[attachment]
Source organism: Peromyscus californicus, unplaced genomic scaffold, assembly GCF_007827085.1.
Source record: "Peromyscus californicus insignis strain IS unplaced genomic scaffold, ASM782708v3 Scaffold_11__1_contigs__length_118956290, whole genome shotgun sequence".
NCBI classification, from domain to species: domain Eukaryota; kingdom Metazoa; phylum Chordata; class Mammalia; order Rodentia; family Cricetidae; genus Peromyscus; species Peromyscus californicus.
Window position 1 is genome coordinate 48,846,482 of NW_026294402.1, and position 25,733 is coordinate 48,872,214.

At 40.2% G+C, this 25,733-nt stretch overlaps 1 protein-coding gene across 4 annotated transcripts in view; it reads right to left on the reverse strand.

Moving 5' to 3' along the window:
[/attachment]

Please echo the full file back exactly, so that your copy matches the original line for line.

Source organism: Peromyscus californicus, unplaced genomic scaffold, assembly GCF_007827085.1.
Source record: "Peromyscus californicus insignis strain IS unplaced genomic scaffold, ASM782708v3 Scaffold_11__1_contigs__length_118956290, whole genome shotgun sequence".
NCBI classification, from domain to species: domain Eukaryota; kingdom Metazoa; phylum Chordata; class Mammalia; order Rodentia; family Cricetidae; genus Peromyscus; species Peromyscus californicus.
Window position 1 is genome coordinate 48,846,482 of NW_026294402.1, and position 25,733 is coordinate 48,872,214.

At 40.2% G+C, this 25,733-nt stretch overlaps 1 protein-coding gene across 4 annotated transcripts in view; it reads right to left on the reverse strand.

Moving 5' to 3' along the window: